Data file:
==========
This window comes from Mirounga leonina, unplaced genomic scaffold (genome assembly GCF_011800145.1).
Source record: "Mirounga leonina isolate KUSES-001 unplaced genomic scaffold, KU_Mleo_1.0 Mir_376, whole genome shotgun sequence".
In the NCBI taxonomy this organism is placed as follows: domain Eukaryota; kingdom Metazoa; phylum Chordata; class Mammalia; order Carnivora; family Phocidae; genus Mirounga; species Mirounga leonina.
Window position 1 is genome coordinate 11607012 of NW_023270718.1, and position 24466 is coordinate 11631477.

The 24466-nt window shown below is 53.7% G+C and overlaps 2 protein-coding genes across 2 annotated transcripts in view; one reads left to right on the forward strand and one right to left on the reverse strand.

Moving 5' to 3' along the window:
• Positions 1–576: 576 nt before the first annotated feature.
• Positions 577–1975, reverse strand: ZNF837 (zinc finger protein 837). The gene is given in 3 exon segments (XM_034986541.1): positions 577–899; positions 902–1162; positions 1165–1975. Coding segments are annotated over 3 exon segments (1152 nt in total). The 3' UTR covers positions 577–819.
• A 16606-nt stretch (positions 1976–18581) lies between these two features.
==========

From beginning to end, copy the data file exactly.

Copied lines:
This window comes from Mirounga leonina, unplaced genomic scaffold (genome assembly GCF_011800145.1).
Source record: "Mirounga leonina isolate KUSES-001 unplaced genomic scaffold, KU_Mleo_1.0 Mir_376, whole genome shotgun sequence".
In the NCBI taxonomy this organism is placed as follows: domain Eukaryota; kingdom Metazoa; phylum Chordata; class Mammalia; order Carnivora; family Phocidae; genus Mirounga; species Mirounga leonina.
Window position 1 is genome coordinate 11607012 of NW_023270718.1, and position 24466 is coordinate 11631477.

The 24466-nt window shown below is 53.7% G+C and overlaps 2 protein-coding genes across 2 annotated transcripts in view; one reads left to right on the forward strand and one right to left on the reverse strand.

Moving 5' to 3' along the window:
• Positions 1–576: 576 nt before the first annotated feature.
• Positions 577–1975, reverse strand: ZNF837 (zinc finger protein 837). The gene is given in 3 exon segments (XM_034986541.1): positions 577–899; positions 902–1162; positions 1165–1975. Coding segments are annotated over 3 exon segments (1152 nt in total). The 3' UTR covers positions 577–819.
• A 16606-nt stretch (positions 1976–18581) lies between these two features.